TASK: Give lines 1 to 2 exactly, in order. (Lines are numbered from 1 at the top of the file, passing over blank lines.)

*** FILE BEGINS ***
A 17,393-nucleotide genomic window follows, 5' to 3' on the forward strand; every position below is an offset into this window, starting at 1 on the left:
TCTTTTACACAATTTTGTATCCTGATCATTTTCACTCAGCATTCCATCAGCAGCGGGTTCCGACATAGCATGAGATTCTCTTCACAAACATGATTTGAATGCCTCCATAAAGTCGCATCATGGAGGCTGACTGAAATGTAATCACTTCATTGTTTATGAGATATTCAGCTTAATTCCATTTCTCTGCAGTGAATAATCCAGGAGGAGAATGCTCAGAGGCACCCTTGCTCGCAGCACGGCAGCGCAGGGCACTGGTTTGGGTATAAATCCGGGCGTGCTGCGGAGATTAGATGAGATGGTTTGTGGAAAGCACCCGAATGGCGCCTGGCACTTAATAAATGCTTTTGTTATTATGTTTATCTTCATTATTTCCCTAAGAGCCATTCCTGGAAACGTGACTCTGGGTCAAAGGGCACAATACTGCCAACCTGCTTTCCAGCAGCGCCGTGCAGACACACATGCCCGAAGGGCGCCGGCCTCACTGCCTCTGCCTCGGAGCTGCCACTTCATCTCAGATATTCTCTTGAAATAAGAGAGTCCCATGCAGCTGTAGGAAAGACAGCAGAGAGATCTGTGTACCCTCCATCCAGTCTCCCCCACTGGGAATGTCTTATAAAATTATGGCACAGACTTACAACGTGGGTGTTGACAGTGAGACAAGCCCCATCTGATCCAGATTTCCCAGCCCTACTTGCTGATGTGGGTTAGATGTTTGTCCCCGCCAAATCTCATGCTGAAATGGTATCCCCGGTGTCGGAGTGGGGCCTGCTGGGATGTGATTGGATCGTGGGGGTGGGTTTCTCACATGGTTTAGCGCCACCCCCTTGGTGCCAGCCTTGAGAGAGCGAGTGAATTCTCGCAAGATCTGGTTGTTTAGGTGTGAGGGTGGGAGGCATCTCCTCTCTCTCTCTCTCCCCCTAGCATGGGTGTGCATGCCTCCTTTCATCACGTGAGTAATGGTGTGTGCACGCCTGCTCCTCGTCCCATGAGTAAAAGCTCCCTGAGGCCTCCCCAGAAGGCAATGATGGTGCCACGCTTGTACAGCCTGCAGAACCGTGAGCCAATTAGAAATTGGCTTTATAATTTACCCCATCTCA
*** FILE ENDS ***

A 17,393-nucleotide genomic window follows, 5' to 3' on the forward strand; every position below is an offset into this window, starting at 1 on the left:
TCTTTTACACAATTTTGTATCCTGATCATTTTCACTCAGCATTCCATCAGCAGCGGGTTCCGACATAGCATGAGATTCTCTTCACAAACATGATTTGAATGCCTCCATAAAGTCGCATCATGGAGGCTGACTGAAATGTAATCACTTCATTGTTTATGAGATATTCAGCTTAATTCCATTTCTCTGCAGTGAATAATCCAGGAGGAGAATGCTCAGAGGCACCCTTGCTCGCAGCACGGCAGCGCAGGGCACTGGTTTGGGTATAAATCCGGGCGTGCTGCGGAGATTAGATGAGATGGTTTGTGGAAAGCACCCGAATGGCGCCTGGCACTTAATAAATGCTTTTGTTATTATGTTTATCTTCATTATTTCCCTAAGAGCCATTCCTGGAAACGTGACTCTGGGTCAAAGGGCACAATACTGCCAACCTGCTTTCCAGCAGCGCCGTGCAGACACACATGCCCGAAGGGCGCCGGCCTCACTGCCTCTGCCTCGGAGCTGCCACTTCATCTCAGATATTCTCTTGAAATAAGAGAGTCCCATGCAGCTGTAGGAAAGACAGCAGAGAGATCTGTGTACCCTCCATCCAGTCTCCCCCACTGGGAATGTCTTATAAAATTATGGCACAGACTTACAACGTGGGTGTTGACAGTGAGACAAGCCCCATCTGATCCAGATTTCCCAGCCCTACTTGCTGATGTGGGTTAGATGTTTGTCCCCGCCAAATCTCATGCTGAAATGGTATCCCCGGTGTCGGAGTGGGGCCTGCTGGGATGTGATTGGATCGTGGGGGTGGGTTTCTCACATGGTTTAGCGCCACCCCCTTGGTGCCAGCCTTGAGAGAGCGAGTGAATTCTCGCAAGATCTGGTTGTTTAGGTGTGAGGGTGGGAGGCATCTCCTCTCTCTCTCTCTCCCCCTAGCATGGGTGTGCATGCCTCCTTTCATCACGTGAGTAATGGTGTGTGCACGCCTGCTCCTCGTCCCATGAGTAAAAGCTCCCTGAGGCCTCCCCAGAAGGCAATGATGGTGCCACGCTTGTACAGCCTGCAGAACCGTGAGCCAATTAGAAATTGGCTTTATAATTTACCCCATCTCA